As a bonus, by not having CD/DVD and floppy drives at each station, you're taking an important, money-saving step to protect against the unauthorized downloading of potentially infected software or data, or the removal of private financial data and patient records.

When It Just Makes Sense

Occasionally, you know it's right to purchase new technology or tools simply "because." Even if older technology works well and meets expectations, situations arise where the immediate benefits of the latest and greatest are obvious. Digital photography is one example.

Digital photography eliminates the cost of film, developing and printing, as well as time spent waiting for photos to come back from the lab. If you currently process photos in-house, digital photography will save equipment and staff costs as well as space.

When digital photography can help you avoid all these in-house or outsourced expenses and provide instantaneous results, isn't it the right time to move up? The money you save on film and processing can offset the cost of a good quality digital camera and color printer. Immediate access to electronic images (which, by the way, are easily shared with other practitioners), also improves quality of care.

When Not to Invest

"This instrument is a great investment. You can bill insurance for the service and recover the cost in just (fill in the blank) years." Ask your senior colleagues how many times they've heard this pitch.

Before investing in capital equipment or non-enforced physical plant improvements, it's essential to analyze the potential ROI. How long will it take to recover the purchase price, and how long before the investment actually increases profitability?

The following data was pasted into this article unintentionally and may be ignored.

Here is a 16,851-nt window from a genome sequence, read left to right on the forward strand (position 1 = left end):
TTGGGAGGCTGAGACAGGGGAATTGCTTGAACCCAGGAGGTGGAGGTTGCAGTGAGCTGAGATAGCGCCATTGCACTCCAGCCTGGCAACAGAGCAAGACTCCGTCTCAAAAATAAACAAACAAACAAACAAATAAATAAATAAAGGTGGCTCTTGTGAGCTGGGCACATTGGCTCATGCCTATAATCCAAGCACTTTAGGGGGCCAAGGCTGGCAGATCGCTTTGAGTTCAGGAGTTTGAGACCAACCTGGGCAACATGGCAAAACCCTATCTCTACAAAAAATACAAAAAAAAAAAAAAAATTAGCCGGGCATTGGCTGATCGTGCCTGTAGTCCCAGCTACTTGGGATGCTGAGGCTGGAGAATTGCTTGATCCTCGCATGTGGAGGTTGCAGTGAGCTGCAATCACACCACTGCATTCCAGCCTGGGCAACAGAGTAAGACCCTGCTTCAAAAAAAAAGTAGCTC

If you think you can recover the cost of new technology by billing insurance, do some research before you buy. Confirm that patients' insurance companies will pay for the new service. How many patients whose insurance won't pay for the service can you reasonably assume will pay out of pocket? Over the years, I've heard about quite a few practices that had a nasty surprise when they invested in new equipment, only to learn some insurance companies wouldn't pay for the service.

Eyecare practitioners across the country experienced years of frustration over Aetna's refusal to pay for CPT 92135 (scanning computerized ophthalmic diagnostic imaging [SCODI]). Although other insurance plans routinely paid for this service, Aetna deemed it "experimental" or "investigational." In areas where Aetna was the dominant third-party payer, insurance reimbursement for a considerable patient population was not available to pay down the cost of the equipment. In some instances, insurance companies informed doctors that they could not bill patients for SCODI, even though the payer deemed the service non-covered.

Ask Yourself This

When do you know it's time to invest in new technology, tools and toys? When you've identified a real (not perceived) need, when you've done the requisite research into potential ROI and when you've confirmed that "potential" has a real chance of becoming actuality. Ask yourself:

• Why do I think we need this instrument?

• What will this instrument do that we can't do now?

• Will insurance companies cover this service and will some
noncovered patients pay out-of-pocket?

• Do I really new equipment to do my job right?

• Will a current, problematic situation continue to deteriorate if I don't invest in capital equipment or improvements?

Few O.D.s can afford to buy equipment or upgrade their physical plant because they hope "things may work out." In today's world of decreasing reimbursement and increased practice costs, you must be as certain as possible before spending your hard-earned dollars.

But when, in the final analysis, investing in your practice makes sense, by all means, move forward.

Gil Weber, a contributing editor to Optometric Management, is a nationally recognized author, lecturer and practice management consultant to practitioners and the managed care and ophthalmic industries. He has served as director of managed care for the American Academy of Ophthalmology. You can reach him at (954) 915-6771, or at

Optometric Management, Issue: April 2006